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The final details of the rewards the card will offer still have to be hammered out. WSJ says that “cardholders will earn cash back of about 2% on most purchases and potentially more on Apple gadgets and services.”
That’s not a bad rate for a co-branded card and matches the rates of some of the other top cash-back cards, but it likely won’t have anyone fleeing from their flexible rewards earning cards that offer much better returns when redeemed for travel. There’s no word on if the card will carry an annual fee, but the current co-branded card issued by Barclays does not have a fee. It earns 3 points per dollar on Apple purchases, 2x points at restaurants and 1x points on everything else — with those points being worth 1 cent apiece and redeemable for Apple, iTunes and App Store gift cards. Barclays will stop issuing its Apple Card once the product is launched.
Apple thinks the card’s main appeal will be its integration with the iPhone and the Apple Wallet app. It will offer more detailed, real-time tracking of spending and will send notifications to cardholders who may have deviated from their normal spending patterns or budgets. The features sound similar to what Mint and other personal money management apps feature.
“Executives have discussed borrowing visual cues from Apple’s fitness-tracking app, where ‘rings’ close as users hit daily exercise targets, and sending users notifications about their spending habits,” the WSJ writes.
The card will be a Mastercard and issued by Goldman Sachs. It will be the bank’s first credit card and is part of its push into consumer products after a shift away from securities trading. Goldman also runs Marcus, an online-only consumer banking account.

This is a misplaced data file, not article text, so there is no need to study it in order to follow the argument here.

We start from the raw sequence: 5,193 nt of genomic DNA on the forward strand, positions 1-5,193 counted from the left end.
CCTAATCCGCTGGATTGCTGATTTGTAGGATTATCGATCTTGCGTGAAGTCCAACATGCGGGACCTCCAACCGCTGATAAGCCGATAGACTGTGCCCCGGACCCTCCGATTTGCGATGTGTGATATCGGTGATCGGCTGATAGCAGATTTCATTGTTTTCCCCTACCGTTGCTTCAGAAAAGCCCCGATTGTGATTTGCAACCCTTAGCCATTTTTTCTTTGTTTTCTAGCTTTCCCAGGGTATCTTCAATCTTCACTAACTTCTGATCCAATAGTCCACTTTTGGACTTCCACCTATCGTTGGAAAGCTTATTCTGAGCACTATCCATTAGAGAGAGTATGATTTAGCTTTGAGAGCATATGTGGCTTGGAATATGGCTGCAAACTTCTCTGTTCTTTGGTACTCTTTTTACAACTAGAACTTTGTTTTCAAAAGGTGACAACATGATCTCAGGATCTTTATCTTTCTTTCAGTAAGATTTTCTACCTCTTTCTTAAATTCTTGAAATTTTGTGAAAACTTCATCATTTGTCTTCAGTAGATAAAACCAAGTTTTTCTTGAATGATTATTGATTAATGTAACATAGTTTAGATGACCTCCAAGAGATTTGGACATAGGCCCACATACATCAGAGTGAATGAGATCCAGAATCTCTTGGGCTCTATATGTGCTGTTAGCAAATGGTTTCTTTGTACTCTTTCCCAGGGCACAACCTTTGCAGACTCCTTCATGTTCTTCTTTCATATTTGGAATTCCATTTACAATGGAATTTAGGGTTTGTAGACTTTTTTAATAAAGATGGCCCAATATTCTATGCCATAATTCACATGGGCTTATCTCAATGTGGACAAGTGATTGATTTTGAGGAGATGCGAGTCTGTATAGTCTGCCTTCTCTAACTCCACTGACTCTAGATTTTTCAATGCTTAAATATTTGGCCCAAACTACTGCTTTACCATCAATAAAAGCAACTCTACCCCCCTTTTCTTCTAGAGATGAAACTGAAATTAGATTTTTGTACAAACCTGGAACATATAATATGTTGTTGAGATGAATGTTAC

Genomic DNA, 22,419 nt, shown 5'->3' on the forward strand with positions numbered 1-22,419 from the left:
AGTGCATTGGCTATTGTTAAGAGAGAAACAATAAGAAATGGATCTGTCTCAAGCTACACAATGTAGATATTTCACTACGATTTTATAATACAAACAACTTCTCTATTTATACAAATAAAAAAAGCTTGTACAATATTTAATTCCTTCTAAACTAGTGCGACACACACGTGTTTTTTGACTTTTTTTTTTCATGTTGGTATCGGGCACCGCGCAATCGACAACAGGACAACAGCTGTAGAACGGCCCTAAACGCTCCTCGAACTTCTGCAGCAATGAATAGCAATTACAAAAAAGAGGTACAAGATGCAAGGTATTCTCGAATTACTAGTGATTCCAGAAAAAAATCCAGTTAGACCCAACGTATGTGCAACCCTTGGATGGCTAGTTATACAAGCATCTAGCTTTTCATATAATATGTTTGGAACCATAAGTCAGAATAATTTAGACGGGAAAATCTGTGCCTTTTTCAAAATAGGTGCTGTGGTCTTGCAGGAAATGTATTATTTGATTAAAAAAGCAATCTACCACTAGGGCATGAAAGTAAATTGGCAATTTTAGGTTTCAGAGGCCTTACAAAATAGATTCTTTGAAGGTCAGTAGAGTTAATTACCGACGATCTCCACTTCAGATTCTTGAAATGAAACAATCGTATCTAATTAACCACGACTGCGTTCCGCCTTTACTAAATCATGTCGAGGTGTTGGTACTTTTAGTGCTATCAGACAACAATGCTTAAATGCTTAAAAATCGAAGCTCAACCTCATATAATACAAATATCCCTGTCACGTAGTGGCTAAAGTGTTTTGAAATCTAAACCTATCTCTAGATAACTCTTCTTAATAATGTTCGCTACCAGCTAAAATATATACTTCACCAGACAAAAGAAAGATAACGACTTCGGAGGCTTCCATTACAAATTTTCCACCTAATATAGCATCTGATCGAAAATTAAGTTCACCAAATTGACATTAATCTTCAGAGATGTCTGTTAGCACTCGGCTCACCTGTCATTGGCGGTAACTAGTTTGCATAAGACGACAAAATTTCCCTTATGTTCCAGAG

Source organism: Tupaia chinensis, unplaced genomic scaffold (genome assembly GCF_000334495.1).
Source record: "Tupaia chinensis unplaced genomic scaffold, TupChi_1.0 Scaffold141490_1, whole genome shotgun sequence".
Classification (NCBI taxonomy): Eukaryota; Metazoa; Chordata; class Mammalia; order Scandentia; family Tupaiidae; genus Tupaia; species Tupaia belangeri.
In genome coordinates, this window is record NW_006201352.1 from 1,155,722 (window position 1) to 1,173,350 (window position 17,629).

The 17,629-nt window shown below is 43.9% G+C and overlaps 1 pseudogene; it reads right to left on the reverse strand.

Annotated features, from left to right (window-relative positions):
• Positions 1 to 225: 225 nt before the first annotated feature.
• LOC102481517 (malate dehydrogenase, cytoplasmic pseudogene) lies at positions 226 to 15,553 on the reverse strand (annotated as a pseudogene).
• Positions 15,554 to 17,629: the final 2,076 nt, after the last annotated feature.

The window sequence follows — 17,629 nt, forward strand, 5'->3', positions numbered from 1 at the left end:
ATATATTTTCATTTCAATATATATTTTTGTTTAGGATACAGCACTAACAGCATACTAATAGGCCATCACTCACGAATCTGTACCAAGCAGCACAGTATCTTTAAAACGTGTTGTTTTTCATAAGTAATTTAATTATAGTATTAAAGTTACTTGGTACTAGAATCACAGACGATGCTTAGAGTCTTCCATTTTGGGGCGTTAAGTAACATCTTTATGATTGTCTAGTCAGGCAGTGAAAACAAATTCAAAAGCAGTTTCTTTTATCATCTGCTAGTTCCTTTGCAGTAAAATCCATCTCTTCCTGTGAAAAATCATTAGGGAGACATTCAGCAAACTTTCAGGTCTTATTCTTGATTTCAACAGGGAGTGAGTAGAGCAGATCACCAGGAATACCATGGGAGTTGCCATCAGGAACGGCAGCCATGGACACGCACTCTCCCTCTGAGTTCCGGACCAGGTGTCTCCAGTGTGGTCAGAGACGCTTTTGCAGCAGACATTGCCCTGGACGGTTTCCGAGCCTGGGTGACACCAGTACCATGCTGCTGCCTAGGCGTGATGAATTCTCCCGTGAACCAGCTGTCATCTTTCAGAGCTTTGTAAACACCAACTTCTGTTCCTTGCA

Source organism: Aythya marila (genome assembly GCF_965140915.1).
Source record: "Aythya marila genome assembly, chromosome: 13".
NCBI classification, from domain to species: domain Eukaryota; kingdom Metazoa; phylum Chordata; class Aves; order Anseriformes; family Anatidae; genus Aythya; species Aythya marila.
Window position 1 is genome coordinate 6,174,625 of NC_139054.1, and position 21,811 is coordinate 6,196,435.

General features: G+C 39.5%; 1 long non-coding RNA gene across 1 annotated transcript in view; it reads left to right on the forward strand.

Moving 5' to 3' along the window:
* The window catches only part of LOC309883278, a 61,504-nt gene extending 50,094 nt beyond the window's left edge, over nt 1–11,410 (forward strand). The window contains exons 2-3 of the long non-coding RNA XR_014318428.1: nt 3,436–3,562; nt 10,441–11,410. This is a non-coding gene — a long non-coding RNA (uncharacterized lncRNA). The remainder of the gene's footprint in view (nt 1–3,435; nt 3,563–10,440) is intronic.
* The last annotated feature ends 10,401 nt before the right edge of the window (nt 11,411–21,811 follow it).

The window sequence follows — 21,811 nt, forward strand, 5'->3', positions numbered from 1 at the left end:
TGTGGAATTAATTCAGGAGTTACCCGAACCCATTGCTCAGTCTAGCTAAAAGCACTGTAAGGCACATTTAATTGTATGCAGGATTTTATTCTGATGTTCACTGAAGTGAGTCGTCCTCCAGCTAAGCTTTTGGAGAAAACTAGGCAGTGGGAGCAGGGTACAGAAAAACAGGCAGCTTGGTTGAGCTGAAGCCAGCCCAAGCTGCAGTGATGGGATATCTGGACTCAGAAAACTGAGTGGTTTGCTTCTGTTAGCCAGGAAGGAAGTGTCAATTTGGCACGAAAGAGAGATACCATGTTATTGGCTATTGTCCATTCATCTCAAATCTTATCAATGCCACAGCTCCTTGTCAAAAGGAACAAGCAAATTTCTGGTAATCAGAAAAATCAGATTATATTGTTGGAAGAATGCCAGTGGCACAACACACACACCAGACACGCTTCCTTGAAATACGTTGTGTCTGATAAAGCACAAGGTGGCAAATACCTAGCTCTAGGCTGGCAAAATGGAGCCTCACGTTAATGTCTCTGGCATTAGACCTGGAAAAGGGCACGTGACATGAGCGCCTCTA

The report says Apple and Goldman have no interest in competing with premium rewards cards offered by American Express and Chase, so it’s likely we won’t see anything groundbreaking from this card outside of the enhanced Apple Wallet integrations.
TPG reached out to Apple and Goldman Sachs but both declined to comment on the story.
Apple receives a small fee every time a user pays at a merchant with Apple Pay; it’s likely it will receive a larger cut from these interchange fees when people are using its own co-branded cards. Apple has been looking at ways to diversify its revenue as iPhone sales slow, so it’s possible we’ll see new financial products from the company in addition to other improvements and promotions relating to the upcoming credit card.
Featured image by Peter Macdiarmid/Getty Images.
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